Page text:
This week we discussed the learning theories of behaviorism, cognitivism, constructivism and social-constructivism. My undergraduate degree included a psychology component so much of it was familiar though it had been a while. It was an interesting experience trying to remember the famous names associated with each of the learning theories as they were mentioned. As an undergrad I probably leaned more towards behaviorism. In retrospect that was probably due to the strong behaviorist structure of my own primary and secondary education.
I was asked to reflect on what learning theory my teaching practice would fall into and how the various learning theories fit into the curriculum where I teach. I am having some trouble deciding whether it is cognitivist or social constructionist or both. It could be argued that there is a behaviorist basis to it also but I think this argument could be made to almost any form of teaching as any successful teaching method should result in a change in behavior.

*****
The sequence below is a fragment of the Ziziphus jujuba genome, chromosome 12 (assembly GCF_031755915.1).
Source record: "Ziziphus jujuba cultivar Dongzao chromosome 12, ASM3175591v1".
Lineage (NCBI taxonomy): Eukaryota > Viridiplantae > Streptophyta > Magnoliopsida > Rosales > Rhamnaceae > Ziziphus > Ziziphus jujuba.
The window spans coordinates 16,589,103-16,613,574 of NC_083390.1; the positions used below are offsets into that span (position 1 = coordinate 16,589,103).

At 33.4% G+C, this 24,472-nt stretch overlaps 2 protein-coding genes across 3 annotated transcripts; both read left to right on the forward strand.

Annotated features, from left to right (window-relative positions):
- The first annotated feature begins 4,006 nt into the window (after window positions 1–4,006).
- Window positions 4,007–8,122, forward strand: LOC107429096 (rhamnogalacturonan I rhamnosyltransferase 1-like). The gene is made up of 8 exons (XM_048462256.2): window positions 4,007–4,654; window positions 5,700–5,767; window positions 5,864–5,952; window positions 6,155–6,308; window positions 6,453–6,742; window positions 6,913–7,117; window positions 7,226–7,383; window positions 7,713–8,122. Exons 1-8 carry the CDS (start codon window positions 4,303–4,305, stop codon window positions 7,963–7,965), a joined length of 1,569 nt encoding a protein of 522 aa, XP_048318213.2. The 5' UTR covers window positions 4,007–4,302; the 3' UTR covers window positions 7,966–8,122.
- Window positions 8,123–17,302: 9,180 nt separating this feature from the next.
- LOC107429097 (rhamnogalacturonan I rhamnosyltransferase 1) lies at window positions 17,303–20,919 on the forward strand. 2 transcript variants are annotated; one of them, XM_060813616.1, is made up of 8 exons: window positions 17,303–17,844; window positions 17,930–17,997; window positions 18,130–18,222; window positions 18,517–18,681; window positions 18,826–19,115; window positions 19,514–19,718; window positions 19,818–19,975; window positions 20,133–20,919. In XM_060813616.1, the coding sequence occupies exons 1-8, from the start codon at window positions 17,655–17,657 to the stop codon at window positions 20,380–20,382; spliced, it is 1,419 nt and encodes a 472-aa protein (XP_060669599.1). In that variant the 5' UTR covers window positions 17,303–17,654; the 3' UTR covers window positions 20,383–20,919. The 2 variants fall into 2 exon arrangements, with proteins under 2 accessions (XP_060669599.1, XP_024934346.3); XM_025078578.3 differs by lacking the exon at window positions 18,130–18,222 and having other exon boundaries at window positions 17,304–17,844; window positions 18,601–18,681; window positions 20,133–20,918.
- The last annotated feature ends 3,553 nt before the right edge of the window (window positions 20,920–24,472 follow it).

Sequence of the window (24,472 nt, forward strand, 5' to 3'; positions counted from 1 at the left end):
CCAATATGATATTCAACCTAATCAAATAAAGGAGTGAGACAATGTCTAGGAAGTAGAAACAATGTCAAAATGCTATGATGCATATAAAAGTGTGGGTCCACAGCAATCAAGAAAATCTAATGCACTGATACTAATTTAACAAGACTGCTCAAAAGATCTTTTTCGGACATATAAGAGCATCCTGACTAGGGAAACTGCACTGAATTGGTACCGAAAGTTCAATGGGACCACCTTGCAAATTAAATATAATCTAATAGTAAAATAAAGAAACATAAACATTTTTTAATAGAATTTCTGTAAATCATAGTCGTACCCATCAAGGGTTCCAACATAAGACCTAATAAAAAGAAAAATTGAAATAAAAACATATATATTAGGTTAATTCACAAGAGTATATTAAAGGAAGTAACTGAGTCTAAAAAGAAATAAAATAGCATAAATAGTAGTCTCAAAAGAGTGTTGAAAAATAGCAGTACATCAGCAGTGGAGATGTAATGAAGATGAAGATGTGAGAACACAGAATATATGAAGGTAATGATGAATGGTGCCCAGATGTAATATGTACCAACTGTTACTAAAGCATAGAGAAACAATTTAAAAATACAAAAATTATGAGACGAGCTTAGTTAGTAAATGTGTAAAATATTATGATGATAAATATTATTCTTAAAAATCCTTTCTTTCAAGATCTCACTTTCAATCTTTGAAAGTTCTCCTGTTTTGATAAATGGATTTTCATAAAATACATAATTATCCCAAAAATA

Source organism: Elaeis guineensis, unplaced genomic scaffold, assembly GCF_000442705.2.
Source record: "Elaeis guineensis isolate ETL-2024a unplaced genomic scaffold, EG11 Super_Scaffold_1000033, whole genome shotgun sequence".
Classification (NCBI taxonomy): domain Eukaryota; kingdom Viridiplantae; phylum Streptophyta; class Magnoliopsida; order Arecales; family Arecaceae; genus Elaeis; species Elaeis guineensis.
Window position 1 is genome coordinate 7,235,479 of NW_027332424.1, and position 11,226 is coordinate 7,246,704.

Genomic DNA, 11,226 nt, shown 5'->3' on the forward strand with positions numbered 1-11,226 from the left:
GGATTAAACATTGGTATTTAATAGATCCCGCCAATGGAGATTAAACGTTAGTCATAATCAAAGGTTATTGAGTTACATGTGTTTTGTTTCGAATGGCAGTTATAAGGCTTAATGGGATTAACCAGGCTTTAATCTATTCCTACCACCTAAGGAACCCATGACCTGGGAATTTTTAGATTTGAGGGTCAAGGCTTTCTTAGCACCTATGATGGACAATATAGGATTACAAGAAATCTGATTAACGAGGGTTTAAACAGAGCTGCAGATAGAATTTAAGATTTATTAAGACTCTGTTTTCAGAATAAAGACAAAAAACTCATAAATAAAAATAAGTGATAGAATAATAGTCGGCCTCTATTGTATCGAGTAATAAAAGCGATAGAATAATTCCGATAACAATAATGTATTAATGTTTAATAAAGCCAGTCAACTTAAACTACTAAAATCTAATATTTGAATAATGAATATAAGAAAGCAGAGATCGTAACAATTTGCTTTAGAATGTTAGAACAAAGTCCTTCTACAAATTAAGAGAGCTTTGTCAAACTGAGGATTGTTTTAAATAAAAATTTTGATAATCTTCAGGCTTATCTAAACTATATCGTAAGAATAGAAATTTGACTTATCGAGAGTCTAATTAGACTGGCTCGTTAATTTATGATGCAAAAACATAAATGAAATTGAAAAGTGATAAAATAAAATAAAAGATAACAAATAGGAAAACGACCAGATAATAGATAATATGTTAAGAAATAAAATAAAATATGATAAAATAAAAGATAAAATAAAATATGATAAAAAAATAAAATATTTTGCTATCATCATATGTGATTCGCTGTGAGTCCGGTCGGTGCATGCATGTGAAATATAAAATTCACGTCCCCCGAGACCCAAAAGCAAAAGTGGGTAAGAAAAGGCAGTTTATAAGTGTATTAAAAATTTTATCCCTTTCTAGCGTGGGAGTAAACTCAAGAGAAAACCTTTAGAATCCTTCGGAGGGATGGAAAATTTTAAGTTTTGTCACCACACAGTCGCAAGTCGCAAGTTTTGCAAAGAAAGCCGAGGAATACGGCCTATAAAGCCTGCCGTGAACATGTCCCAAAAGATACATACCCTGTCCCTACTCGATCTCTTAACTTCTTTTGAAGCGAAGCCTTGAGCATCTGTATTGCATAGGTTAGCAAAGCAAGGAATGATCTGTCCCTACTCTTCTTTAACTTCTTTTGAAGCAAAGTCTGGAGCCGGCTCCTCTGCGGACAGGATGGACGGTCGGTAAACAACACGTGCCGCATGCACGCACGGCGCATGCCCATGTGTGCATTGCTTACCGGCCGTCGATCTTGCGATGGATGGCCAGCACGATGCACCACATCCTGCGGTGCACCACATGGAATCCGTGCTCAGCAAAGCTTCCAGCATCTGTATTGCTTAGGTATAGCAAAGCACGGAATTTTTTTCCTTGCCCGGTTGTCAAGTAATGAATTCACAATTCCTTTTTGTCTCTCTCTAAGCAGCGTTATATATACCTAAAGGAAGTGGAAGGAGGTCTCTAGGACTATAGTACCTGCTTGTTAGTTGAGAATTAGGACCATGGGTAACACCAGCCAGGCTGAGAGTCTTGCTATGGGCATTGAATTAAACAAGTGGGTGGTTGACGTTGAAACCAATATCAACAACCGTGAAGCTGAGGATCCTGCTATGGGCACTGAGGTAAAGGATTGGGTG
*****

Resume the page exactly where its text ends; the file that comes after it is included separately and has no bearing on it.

I think the class is certainly getting the impression that social constructivism is the most popular learning model amongst researchers and academics and that an educator dictating to a class room of silent students is not the optimum method of teaching.
We were also introduced to experiential learning styles of Kolb’s Learning cycle and Race’s ‘ripples’ model of learning and threshold concepts and troublesome knowledge. I like the idea of troublesome knowledge. It is interesting to analyse what it is that blocks a learner from being able to fully understand a new concept and how that learner can be helped.